We continued, building the practice board until an example from each goal from the standards that are written on the white board were represented. I wrote the word problem and set it up this time. I know that they are weak in this area yet. But, I could see from their contributions, what they thought was important and that it lined up with the standards they needed to master. I could see they had a clear concept! Now, if they could just be able to show me they completely understand rounding and expanded form! Student Constructed Tic -Tac- Toe Review
Independent Task: I asked them to choose the three boxes that they thought were their most difficult areas to master and try to solve them in their notebooks or on a loose leaf paper. They would need these problems to study from tonight after we go through each problem for the review. They quickly got busy. I ran off a copy for two of my students who do not transfer the board to paper well so they had it next to their notebook. I roved around the room, checking on each student as they worked.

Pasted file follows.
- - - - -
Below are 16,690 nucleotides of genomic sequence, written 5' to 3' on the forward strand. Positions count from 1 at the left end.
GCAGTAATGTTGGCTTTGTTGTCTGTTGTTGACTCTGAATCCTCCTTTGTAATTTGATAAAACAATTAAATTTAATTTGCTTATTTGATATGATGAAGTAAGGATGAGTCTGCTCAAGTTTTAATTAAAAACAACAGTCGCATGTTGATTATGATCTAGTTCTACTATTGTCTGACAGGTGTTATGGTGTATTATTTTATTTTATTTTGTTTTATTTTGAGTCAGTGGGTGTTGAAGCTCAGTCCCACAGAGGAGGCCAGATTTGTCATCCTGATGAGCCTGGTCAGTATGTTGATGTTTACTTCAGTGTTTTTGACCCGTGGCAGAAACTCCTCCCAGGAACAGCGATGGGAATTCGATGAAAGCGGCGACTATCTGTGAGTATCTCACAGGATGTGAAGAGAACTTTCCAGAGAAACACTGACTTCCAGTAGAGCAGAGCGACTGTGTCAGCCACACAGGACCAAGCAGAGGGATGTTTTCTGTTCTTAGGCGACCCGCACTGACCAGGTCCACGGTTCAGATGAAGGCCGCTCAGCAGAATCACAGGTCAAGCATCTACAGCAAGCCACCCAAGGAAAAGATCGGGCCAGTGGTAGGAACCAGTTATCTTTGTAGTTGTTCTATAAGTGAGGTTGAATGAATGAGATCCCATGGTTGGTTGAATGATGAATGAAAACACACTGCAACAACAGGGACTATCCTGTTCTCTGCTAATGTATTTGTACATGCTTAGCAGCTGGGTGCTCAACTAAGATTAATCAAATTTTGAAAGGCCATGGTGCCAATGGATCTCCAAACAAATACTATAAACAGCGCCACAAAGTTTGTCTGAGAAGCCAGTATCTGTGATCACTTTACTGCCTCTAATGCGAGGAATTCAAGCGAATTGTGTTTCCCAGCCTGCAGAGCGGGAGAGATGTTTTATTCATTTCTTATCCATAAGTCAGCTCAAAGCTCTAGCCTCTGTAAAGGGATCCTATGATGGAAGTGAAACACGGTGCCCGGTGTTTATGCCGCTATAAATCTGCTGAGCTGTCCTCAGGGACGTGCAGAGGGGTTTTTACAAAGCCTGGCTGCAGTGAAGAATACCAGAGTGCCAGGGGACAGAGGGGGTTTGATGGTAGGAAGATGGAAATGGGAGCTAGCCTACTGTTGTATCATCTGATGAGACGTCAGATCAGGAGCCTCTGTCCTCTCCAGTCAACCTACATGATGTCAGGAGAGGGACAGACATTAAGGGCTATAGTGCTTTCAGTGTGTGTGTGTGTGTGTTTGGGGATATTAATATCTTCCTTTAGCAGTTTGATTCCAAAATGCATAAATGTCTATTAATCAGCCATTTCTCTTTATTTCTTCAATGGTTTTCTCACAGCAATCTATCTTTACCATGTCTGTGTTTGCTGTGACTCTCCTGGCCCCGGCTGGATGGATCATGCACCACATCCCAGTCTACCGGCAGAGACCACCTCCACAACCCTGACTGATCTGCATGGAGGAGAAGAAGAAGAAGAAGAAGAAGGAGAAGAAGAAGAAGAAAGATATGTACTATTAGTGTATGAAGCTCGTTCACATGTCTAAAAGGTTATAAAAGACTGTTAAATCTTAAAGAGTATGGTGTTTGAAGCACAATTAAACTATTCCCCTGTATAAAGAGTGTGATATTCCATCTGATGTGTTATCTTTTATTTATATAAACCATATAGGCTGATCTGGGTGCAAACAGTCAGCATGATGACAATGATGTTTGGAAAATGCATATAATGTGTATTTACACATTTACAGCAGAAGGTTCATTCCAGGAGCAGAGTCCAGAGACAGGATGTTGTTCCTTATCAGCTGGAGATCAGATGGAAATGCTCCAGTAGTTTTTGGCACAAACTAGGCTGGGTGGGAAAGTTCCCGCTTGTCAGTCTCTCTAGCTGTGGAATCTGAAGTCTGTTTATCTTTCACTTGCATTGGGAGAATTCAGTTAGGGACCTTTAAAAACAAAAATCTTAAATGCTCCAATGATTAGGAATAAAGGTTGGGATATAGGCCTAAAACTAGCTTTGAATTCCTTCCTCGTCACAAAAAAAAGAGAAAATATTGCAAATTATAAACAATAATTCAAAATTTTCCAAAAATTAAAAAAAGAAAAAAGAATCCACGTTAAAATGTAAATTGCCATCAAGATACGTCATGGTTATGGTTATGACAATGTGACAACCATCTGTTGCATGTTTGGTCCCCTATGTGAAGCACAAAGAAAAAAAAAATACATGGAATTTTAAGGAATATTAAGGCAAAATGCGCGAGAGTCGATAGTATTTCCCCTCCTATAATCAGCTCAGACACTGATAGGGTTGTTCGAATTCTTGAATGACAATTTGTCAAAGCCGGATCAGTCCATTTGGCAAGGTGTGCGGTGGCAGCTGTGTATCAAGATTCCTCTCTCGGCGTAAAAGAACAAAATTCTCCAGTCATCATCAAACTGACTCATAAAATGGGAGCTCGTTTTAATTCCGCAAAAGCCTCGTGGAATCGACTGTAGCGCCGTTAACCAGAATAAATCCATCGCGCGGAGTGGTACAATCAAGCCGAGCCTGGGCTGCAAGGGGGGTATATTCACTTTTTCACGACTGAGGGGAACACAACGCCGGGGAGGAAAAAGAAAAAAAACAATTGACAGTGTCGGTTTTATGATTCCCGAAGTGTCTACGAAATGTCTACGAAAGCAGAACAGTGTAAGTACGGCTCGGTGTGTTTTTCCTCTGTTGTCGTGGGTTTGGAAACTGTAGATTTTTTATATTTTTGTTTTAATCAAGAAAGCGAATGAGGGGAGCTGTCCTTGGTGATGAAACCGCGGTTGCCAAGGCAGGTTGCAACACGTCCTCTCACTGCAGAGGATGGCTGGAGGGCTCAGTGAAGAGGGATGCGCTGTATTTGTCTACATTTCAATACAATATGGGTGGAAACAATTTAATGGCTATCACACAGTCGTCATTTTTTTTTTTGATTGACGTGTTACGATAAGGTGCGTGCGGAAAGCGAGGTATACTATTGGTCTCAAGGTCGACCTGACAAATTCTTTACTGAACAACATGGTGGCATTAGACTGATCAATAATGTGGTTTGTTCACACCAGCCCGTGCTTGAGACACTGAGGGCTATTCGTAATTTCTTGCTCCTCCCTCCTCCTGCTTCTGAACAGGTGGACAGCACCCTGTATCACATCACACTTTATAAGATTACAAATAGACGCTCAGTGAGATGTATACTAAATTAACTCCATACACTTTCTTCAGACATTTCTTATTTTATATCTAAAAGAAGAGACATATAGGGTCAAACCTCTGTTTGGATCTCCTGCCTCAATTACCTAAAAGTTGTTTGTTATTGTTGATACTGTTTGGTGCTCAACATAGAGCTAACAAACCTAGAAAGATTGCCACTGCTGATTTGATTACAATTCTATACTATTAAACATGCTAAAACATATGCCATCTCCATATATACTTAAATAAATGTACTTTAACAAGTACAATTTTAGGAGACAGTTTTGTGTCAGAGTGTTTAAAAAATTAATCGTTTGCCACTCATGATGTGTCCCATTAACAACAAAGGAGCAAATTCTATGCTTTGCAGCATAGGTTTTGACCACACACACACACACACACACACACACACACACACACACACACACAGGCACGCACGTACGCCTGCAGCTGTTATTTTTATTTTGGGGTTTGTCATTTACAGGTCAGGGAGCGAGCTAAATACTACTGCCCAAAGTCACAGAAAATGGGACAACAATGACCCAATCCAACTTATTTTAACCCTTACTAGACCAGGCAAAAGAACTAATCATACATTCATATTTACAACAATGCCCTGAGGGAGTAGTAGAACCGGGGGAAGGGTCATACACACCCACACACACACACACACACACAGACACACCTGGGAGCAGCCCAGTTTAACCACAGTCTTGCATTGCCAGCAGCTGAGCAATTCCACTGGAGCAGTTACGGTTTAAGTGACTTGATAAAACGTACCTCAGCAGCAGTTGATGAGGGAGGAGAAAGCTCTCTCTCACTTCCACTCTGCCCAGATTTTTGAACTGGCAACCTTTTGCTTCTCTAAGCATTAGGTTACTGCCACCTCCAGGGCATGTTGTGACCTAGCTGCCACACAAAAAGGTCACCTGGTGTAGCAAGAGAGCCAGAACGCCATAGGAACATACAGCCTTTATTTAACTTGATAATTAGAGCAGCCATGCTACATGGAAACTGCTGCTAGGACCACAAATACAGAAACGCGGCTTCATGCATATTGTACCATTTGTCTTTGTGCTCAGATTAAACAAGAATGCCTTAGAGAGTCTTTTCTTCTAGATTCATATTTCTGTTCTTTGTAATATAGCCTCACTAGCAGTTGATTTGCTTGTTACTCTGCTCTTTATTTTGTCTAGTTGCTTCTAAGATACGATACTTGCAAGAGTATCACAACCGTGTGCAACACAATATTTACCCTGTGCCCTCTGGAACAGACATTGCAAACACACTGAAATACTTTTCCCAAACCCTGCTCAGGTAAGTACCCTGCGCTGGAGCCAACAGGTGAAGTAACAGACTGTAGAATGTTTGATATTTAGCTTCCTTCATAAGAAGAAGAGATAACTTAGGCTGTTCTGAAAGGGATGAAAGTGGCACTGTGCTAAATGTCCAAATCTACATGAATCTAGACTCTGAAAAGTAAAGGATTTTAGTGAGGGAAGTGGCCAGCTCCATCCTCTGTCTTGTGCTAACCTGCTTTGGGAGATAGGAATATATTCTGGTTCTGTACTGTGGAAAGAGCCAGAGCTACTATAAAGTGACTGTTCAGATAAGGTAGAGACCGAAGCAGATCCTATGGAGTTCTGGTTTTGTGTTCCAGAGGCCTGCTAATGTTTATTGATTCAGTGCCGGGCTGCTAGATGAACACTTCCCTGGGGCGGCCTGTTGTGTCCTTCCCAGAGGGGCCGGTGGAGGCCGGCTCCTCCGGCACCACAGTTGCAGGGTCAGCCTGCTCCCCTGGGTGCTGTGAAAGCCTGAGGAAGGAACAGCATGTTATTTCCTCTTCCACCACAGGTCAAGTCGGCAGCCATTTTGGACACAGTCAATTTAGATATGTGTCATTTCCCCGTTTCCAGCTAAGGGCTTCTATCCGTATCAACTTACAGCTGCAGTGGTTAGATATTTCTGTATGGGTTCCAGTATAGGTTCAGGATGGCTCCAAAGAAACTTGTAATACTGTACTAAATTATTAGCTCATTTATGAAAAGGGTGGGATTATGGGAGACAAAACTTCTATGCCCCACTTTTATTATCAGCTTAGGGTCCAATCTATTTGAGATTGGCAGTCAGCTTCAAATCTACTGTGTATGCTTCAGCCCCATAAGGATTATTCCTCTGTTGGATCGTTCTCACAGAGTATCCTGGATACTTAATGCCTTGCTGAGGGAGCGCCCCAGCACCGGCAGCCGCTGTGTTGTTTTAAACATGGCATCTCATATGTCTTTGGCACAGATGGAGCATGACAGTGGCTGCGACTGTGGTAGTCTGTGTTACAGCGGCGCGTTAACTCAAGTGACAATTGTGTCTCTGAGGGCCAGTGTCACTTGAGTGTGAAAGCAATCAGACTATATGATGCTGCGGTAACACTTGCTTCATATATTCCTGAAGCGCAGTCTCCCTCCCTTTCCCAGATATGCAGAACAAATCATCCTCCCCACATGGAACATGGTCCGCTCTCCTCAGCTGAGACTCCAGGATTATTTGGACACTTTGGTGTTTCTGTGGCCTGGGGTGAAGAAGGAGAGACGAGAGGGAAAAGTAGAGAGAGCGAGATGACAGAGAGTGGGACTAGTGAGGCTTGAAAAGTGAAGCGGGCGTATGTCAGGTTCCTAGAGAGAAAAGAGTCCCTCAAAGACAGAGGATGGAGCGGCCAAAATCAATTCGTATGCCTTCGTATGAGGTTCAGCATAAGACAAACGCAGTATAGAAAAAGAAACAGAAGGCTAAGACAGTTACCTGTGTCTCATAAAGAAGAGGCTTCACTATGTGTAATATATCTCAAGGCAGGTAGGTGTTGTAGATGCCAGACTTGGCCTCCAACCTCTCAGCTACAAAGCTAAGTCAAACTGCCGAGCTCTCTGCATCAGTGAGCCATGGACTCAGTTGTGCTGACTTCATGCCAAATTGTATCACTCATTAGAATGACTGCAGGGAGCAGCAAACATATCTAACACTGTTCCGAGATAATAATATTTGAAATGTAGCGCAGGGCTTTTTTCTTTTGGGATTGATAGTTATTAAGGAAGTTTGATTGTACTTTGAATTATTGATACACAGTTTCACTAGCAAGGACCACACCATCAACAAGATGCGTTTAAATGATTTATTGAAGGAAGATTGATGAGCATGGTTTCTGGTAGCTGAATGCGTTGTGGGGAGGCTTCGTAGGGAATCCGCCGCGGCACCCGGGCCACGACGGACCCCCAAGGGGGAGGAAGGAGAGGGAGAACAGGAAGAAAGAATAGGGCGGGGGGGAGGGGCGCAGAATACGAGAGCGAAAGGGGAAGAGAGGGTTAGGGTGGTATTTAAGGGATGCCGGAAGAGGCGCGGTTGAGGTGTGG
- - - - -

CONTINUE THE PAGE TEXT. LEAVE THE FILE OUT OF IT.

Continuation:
After roving around and seeing that everyone had at least three squares practiced, I decided it was time to get the whole-class review going. I asked for a volunteer to start us off. One boy raised his hand and we began with comparisons. We worked through each square. I asked for "thumbs up" responses between each square to be sure everyone understood the concepts. I asked about "common mistakes" and pit falls that we could gravitate towards. The answers came fluently from the class! We made a list.
" Line up numbers."
"Don't round the answer"
" Make sure you spell number words correctly and add hyphens."